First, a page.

If you say some cultures need to leave their 'old shit behind',then 100% you are a racist.

rinkydinkSeptember 6th 2014.

Bobbins

Barry MaginnSeptember 6th 2014.

Scary how some people can't recognise the derisive and racist beliefs in their own attitudes. Particularly given Britain's unsavoury history in regards to many African nations. I guess these are the people who find it easy to justify voting UKIP.

AnonymousSeptember 6th 2014.

Barry, it's scary how some people can spot racism so easily and are quick to accuse others of it.

Barry MaginnSeptember 6th 2014.

Why is that scary? Plus I don't see an accusation anywhere.

rinkydinkSeptember 6th 2014.

See the post 8 posts up from this

AnonymousSeptember 7th 2014.

'If you say some cultures need to leave their 'old shit behind',then 100% you are a racist.'? Anon said cultures not races. Perhaps Anon's a culturist?

AnonymousSeptember 8th 2014.

Barry, I believe this Rinkydink character is American so let's not attribute his views to those of 'Britain' and any British history. To fail to see the ignorance in the original (Fri 1:10pm) 'Anon' post is probably more indicative of his cultural upbringing.

AnonymousSeptember 8th 2014.

@Above Anon 'To fail to see the ignorance in the original (Fri 1:10pm) 'Anon' post'? Nothing ignorant about being critical of this article's food and of some cultures.

rinkydinkSeptember 6th 2014.

Especially when the person being accused is the child of an African-American man and a white English woman. But let them carry on, I find it hilarious

8 Responses: Reply To This...
rinkydinkSeptember 6th 2014.

(In reply to anonymous post above this...)

AnonymousSeptember 6th 2014.

Classic and utterly irrelevant defence. You'll be going down the 'some of my best friends...' route soon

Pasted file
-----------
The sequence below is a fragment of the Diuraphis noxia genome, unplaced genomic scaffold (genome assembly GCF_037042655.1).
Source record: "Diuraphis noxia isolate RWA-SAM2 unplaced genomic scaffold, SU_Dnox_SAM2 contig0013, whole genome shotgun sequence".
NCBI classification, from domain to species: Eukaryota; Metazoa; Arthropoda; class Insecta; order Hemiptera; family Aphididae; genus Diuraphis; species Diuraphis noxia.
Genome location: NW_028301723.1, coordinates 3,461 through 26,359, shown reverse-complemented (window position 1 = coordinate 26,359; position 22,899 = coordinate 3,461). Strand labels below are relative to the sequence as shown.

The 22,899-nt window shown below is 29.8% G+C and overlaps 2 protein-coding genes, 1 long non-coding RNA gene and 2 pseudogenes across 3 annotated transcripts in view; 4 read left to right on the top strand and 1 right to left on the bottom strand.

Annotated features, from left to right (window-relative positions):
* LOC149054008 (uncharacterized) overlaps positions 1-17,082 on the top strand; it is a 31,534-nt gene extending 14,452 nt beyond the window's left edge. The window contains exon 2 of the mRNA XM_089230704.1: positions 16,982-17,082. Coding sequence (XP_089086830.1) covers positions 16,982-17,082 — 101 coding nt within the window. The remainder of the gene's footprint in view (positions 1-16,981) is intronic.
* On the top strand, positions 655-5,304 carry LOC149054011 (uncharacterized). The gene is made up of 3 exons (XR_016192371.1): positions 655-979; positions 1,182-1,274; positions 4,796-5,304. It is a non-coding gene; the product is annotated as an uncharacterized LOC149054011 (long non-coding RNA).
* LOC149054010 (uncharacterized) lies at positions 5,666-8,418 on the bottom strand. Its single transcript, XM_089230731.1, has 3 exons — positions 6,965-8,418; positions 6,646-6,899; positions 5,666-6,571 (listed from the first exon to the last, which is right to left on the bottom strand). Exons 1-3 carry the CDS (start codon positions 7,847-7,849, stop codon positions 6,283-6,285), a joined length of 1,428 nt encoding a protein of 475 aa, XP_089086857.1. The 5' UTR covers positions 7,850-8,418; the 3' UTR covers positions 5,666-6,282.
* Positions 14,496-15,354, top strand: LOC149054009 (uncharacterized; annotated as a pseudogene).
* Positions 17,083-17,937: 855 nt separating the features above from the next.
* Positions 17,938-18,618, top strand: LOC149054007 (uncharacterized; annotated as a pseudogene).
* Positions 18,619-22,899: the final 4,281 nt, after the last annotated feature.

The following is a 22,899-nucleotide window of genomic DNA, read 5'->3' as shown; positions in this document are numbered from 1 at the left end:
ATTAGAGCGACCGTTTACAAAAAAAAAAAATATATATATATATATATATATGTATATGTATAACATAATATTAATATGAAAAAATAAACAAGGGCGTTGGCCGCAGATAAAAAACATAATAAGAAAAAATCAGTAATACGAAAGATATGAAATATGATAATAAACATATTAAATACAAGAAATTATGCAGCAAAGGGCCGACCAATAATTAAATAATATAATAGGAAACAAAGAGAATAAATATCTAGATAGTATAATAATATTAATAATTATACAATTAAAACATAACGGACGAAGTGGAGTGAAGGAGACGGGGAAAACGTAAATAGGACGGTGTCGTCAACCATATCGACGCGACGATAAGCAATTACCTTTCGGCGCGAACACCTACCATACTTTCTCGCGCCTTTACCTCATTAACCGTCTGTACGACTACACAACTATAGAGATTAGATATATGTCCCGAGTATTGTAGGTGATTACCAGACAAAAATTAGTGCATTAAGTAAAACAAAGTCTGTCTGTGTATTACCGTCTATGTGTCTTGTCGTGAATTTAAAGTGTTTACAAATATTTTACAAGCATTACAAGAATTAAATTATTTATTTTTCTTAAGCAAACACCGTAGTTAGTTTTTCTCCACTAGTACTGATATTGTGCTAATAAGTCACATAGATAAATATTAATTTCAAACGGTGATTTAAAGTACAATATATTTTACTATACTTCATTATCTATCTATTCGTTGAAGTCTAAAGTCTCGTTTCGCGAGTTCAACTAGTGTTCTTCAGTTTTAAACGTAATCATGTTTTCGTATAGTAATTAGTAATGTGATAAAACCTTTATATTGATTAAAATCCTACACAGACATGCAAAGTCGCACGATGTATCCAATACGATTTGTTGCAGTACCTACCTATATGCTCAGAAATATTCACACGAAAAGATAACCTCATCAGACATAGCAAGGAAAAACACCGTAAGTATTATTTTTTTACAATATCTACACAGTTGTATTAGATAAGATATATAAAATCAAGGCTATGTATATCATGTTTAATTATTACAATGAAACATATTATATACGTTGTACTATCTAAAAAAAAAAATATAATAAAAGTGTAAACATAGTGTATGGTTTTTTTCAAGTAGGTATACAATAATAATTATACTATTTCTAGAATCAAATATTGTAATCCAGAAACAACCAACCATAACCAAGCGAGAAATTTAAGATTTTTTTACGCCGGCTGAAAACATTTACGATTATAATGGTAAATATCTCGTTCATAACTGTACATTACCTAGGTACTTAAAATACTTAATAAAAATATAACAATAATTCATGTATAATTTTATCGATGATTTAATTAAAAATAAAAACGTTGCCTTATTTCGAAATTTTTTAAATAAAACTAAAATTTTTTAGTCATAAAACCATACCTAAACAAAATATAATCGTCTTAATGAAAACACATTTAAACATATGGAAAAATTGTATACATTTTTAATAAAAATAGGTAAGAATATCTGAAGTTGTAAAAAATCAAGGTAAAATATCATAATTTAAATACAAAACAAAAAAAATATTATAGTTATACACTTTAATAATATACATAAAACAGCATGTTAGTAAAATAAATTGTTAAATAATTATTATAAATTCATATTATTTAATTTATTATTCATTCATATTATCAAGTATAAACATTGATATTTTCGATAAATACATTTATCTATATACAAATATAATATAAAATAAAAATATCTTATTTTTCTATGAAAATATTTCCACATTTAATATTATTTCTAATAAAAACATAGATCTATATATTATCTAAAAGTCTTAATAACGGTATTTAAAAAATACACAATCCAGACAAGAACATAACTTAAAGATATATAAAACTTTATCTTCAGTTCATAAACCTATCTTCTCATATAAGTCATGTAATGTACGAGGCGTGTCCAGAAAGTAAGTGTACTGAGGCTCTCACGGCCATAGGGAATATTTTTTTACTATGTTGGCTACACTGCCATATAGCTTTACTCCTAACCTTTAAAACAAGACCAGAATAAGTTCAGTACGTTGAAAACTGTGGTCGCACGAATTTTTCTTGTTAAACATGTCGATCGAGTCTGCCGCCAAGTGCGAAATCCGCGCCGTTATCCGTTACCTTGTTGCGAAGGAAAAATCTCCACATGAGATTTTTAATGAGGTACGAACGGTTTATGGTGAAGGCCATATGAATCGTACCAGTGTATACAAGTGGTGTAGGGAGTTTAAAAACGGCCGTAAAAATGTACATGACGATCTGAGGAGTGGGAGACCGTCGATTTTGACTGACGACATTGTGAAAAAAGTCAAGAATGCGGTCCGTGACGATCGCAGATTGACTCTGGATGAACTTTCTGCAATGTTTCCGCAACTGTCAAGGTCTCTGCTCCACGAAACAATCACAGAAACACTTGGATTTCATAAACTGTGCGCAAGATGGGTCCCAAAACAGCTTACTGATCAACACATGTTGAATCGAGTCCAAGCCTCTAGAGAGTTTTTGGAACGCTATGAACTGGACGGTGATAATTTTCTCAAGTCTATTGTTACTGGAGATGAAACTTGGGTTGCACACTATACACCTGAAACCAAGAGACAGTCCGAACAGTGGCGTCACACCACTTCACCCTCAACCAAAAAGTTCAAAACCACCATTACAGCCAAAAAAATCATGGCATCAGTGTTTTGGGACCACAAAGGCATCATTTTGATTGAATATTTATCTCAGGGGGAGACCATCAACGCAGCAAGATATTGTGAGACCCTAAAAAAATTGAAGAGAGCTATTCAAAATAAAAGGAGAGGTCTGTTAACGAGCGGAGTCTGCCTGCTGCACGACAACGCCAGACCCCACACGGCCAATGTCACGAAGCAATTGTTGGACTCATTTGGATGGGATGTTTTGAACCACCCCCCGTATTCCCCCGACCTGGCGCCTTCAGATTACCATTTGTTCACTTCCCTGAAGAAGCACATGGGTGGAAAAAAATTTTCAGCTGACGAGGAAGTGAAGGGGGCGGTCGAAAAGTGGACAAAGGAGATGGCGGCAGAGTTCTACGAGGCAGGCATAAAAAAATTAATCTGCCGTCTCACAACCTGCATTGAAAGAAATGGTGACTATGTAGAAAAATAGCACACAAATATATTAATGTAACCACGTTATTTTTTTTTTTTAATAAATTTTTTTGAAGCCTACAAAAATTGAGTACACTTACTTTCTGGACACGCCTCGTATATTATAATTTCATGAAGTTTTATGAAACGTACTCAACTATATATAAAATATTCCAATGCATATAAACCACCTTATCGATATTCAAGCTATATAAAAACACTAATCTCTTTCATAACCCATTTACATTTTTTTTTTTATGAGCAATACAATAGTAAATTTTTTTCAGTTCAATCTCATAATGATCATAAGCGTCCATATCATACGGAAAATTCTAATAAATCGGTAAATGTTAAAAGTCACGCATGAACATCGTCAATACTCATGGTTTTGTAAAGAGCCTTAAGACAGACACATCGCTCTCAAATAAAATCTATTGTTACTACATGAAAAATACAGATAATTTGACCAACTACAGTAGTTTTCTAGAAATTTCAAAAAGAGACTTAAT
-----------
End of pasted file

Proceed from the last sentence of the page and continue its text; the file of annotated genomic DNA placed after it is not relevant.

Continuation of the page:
rinkydinkSeptember 6th 2014.

Its like calling Elton John homophobic. Get out of here you over-sensitive, patronising buffoon

AnonymousSeptember 6th 2014.

Being Part African American does not prevent you from having prejudice towards Africans.The two are entirely different in cultures.

rinkydinkSeptember 6th 2014.

Show me where I have said anything against Africans. As someone who has experienced racial hatred (racism) first hand, I don't appreciate what you are inferring

skippySeptember 6th 2014.

What bollocks Rinkydink, by your logic Pakistanis can't be racist against Indians.

rinkydinkSeptember 7th 2014.

Obviously you're right Skippy. What I was trying to get across was that as a mixed race man myself, and having experienced racism, I know first hand what it is like and therefore would never act in a racist way. I will defend however, the right of anyone to openly criticise the food of another nation or continent without ridiculously being labeled racist. The people that label it racist are over-reacting and actually do the cause no good whatsoever. That, Skippy, is the bit that is bollocks

AnonymousSeptember 7th 2014.

@Skippy Pakistanis and Indians are people from those countries, they are not races of people. Going off Mancon alone, 'racist' is an overused and much abused word and taken out of context at times.

AnonymousSeptember 6th 2014.

You seem to claiming black privilege to say you could not be prejudiced against Africans.African Americans,Jamaican,Africans all have totally different cultures and are quite capable of being racist to each other.Just because your black you don't share anything with another black,except your skin colour.